The key point about what is democratic and not democratic lies in the difference between an election and a referendum. In an election, electors confer temporary and revocable license on representatives to attend parliament. In parliament the electors’ representatives are required to act in the best interests of their electors, which they chiefly do by acting in the best interests of the country. They are mandated to enquire, debate and decide on legislation, and to hold the executive to account. They are not messengers or delegates charged merely with reporting or acting on their electors’ views; they are plenipotentiaries, acting by their own best lights on behalf of their electors. If they do a bad job they can be dismissed and replaced.
This is representative democracy. The whole point of representative democracy is that its forms prevent the political system from descending into crude majoritarianism (‘the tyranny of the majority’ over minorities is a danger that systems of representative democracy are designed to prevent) or, worse, ochlocracy or mob rule. In an ochlocracy – consider the chaotic situation during a revolution, for example – the crowd overturns the rule of law, inflamed sentiments prevail, decisions are made on the spur of the moment, and reason is usurped by demagoguery.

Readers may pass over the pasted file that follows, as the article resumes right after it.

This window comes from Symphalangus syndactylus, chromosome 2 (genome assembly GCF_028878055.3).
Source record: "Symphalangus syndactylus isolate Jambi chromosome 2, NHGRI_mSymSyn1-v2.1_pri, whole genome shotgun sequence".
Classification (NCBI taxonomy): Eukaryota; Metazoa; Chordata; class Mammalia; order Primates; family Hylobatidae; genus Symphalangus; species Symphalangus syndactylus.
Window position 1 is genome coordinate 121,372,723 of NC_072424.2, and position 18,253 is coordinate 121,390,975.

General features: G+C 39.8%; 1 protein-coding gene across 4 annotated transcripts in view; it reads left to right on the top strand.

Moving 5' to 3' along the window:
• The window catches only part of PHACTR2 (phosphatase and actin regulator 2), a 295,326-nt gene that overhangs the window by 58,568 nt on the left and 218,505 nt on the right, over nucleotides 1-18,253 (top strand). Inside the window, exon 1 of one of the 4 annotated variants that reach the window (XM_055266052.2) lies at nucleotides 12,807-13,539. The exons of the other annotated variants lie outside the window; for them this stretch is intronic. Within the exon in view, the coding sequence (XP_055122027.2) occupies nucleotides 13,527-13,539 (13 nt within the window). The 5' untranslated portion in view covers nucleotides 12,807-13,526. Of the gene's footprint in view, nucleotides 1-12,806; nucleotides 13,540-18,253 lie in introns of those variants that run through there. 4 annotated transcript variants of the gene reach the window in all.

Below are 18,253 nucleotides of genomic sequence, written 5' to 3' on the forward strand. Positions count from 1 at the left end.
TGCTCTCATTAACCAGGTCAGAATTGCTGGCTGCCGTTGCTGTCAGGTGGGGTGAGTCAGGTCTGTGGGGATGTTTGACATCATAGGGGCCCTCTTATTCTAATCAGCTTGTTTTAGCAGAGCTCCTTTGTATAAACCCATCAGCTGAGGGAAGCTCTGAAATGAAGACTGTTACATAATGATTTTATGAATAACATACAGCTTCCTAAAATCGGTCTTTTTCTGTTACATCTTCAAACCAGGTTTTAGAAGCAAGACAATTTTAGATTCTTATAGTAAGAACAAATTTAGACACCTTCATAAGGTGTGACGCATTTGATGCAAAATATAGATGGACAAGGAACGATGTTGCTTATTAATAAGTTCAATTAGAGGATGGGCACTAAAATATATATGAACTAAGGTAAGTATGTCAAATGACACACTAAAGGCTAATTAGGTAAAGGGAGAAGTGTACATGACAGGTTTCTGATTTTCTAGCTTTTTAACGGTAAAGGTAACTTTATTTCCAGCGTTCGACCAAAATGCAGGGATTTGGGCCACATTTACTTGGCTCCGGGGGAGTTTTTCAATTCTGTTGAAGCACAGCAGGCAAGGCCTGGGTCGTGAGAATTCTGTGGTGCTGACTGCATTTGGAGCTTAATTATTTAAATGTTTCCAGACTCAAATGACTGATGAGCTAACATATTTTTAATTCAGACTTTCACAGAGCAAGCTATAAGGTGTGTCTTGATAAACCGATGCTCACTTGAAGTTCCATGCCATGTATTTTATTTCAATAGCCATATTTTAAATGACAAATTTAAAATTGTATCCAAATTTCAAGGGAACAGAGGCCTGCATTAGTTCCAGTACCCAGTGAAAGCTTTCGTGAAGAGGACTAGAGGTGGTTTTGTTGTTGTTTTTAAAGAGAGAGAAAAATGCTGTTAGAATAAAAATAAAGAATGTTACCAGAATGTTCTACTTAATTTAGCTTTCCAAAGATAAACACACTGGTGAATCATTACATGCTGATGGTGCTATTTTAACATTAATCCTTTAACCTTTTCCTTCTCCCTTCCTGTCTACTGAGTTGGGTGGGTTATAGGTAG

And now, we have absurd demonstrations like this…
…where members of the 37.44% who voted to leave in the
opinion poll advisory referendum are demanding that the Prime Minister do immediately something she has no power at all to do, ever. And it looks very much as though she thinks she can do anything she wants to.